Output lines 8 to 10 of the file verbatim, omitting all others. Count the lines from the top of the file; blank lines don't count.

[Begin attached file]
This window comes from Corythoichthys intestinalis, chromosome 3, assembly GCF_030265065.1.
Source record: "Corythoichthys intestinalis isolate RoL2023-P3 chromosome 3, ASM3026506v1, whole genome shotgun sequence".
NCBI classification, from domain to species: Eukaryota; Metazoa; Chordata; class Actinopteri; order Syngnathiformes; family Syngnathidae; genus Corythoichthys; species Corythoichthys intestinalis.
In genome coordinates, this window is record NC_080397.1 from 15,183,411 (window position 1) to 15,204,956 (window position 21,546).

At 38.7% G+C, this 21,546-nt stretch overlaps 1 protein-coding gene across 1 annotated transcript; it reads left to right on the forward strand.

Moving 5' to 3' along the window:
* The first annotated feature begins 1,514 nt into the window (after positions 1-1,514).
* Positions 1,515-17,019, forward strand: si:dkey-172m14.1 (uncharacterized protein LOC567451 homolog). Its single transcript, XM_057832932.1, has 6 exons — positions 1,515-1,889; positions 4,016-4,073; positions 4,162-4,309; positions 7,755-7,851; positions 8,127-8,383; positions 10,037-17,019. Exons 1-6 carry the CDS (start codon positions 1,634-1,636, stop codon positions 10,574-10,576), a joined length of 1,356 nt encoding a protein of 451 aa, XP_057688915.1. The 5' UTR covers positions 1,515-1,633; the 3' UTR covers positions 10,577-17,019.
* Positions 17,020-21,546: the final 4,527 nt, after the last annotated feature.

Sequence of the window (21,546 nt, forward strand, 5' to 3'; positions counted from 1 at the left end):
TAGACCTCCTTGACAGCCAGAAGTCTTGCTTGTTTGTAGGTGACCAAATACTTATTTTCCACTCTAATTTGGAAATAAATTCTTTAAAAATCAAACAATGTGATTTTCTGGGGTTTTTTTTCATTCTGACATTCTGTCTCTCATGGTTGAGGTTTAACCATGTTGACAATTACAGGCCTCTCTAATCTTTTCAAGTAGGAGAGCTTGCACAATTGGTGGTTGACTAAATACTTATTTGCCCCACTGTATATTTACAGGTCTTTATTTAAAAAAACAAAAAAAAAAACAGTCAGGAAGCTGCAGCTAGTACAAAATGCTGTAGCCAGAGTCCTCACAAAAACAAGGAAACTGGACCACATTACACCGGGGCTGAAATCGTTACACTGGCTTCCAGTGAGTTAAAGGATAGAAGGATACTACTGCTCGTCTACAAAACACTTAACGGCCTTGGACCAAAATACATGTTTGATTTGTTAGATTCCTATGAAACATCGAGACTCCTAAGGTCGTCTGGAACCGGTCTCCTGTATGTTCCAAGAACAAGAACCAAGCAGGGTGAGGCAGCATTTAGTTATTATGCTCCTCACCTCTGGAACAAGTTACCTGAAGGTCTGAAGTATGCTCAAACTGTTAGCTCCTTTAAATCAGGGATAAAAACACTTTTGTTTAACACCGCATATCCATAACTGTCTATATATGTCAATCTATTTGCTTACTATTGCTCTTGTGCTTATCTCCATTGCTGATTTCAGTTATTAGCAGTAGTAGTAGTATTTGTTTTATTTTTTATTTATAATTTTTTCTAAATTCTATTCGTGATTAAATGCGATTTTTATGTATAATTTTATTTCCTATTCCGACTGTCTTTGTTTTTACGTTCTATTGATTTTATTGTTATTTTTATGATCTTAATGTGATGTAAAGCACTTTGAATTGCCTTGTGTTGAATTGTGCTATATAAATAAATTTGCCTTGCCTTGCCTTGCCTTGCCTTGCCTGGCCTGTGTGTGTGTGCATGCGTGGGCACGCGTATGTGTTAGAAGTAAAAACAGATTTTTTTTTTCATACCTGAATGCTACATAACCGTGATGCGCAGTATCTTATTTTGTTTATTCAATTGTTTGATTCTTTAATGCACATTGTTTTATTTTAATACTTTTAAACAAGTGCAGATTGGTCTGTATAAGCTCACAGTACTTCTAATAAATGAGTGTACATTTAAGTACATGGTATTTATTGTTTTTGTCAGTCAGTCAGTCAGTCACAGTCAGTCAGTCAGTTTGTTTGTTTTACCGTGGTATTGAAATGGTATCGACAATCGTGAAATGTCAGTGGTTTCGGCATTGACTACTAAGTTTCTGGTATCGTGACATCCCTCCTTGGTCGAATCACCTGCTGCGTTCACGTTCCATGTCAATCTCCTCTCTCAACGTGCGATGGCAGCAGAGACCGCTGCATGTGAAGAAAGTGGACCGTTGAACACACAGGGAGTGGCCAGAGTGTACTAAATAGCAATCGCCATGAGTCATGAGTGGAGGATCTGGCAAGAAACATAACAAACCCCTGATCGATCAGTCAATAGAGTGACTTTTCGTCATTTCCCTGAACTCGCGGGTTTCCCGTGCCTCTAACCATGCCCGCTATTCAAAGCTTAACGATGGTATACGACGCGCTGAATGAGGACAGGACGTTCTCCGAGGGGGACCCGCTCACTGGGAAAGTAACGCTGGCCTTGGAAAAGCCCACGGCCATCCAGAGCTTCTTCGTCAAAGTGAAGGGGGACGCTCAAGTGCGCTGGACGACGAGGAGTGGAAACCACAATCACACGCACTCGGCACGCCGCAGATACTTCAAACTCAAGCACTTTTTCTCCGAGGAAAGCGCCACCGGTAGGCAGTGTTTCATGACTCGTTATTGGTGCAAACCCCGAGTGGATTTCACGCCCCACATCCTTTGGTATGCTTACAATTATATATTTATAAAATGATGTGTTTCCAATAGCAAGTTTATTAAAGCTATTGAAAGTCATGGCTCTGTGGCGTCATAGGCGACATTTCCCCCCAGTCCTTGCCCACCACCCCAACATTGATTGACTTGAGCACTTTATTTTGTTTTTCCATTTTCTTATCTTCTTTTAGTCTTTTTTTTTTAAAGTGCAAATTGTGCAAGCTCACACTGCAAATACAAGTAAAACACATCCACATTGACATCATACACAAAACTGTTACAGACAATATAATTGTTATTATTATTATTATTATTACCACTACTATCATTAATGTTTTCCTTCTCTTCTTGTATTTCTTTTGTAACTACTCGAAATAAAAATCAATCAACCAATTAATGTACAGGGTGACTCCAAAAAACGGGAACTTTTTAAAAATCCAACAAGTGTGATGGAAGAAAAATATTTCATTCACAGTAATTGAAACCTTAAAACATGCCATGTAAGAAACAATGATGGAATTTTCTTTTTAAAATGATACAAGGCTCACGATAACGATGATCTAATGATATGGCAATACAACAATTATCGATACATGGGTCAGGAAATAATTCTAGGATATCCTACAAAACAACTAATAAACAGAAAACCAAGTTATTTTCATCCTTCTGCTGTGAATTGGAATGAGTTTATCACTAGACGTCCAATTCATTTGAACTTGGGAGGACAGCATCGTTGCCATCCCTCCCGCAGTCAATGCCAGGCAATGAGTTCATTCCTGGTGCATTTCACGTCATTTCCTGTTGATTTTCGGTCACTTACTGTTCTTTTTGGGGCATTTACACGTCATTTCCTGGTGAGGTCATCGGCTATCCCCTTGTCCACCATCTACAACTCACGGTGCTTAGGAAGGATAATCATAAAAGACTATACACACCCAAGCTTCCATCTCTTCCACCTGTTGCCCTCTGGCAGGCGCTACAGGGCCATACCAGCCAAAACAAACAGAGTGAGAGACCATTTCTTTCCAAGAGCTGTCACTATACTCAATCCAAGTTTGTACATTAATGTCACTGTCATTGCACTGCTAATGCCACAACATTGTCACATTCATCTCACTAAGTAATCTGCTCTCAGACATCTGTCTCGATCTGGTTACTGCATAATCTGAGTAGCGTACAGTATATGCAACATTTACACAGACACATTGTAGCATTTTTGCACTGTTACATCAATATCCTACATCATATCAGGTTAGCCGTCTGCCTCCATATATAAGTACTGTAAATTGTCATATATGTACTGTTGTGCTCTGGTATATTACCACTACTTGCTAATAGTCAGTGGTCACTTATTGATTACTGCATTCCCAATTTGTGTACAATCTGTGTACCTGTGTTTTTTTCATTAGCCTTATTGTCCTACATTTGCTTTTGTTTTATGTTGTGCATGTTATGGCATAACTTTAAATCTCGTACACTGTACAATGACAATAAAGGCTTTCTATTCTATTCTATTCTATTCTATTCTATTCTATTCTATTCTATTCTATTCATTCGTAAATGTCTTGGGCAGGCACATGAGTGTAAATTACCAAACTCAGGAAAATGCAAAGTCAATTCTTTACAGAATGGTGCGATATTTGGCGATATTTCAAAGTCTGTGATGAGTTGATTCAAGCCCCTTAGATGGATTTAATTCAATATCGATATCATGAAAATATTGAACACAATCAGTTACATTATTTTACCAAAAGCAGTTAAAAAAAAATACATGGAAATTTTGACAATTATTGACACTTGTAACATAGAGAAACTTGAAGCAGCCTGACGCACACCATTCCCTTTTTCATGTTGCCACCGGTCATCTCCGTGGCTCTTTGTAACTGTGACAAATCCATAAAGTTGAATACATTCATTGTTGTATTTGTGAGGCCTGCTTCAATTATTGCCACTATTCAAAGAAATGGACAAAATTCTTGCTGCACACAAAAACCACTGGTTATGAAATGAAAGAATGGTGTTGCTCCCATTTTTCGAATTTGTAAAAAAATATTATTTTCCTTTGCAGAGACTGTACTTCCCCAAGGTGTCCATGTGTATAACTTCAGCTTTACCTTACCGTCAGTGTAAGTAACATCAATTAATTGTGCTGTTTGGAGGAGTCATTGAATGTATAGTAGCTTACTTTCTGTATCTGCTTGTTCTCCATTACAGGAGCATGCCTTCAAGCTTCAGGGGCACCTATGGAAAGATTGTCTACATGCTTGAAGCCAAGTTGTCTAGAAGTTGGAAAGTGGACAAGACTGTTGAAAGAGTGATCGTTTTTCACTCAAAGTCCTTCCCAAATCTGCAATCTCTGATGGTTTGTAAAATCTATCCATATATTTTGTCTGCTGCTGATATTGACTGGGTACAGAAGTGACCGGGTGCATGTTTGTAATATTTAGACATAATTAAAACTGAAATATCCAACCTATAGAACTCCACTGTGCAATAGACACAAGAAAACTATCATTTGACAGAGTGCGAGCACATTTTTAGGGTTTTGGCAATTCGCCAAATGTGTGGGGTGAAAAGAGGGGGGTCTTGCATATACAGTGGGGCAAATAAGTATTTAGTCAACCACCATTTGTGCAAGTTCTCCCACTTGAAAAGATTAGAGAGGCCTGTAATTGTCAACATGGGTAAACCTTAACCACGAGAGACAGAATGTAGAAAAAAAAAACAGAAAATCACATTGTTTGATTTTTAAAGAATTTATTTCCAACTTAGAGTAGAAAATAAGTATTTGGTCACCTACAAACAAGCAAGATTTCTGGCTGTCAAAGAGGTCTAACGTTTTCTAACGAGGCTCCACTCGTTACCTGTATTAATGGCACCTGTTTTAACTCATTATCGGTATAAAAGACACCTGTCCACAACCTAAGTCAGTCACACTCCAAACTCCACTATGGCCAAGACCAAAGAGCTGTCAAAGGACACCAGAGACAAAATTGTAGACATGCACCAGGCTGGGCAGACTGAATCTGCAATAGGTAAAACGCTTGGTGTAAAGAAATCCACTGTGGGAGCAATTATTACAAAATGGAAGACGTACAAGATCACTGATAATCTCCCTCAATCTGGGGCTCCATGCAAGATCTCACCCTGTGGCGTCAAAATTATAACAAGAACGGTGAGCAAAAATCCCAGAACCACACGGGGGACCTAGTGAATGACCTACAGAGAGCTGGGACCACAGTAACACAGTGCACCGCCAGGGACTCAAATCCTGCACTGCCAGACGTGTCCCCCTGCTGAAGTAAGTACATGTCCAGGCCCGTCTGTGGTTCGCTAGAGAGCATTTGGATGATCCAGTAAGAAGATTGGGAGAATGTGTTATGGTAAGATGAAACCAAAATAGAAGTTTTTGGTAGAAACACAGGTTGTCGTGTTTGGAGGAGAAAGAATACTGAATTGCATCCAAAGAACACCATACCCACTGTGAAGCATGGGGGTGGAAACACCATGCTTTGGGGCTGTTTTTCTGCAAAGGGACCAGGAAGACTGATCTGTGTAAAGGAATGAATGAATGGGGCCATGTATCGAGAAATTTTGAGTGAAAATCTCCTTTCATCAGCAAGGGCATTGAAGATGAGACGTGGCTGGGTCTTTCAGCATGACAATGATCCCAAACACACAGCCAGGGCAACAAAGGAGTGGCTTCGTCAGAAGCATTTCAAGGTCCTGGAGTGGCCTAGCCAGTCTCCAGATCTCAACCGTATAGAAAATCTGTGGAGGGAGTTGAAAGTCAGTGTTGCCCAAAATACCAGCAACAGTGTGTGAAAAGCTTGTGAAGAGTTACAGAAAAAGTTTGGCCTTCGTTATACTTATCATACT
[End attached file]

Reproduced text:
* Positions 1,515-17,019, forward strand: si:dkey-172m14.1 (uncharacterized protein LOC567451 homolog). Its single transcript, XM_057832932.1, has 6 exons — positions 1,515-1,889; positions 4,016-4,073; positions 4,162-4,309; positions 7,755-7,851; positions 8,127-8,383; positions 10,037-17,019. Exons 1-6 carry the CDS (start codon positions 1,634-1,636, stop codon positions 10,574-10,576), a joined length of 1,356 nt encoding a protein of 451 aa, XP_057688915.1. The 5' UTR covers positions 1,515-1,633; the 3' UTR covers positions 10,577-17,019.
* Positions 17,020-21,546: the final 4,527 nt, after the last annotated feature.

Sequence of the window (21,546 nt, forward strand, 5' to 3'; positions counted from 1 at the left end):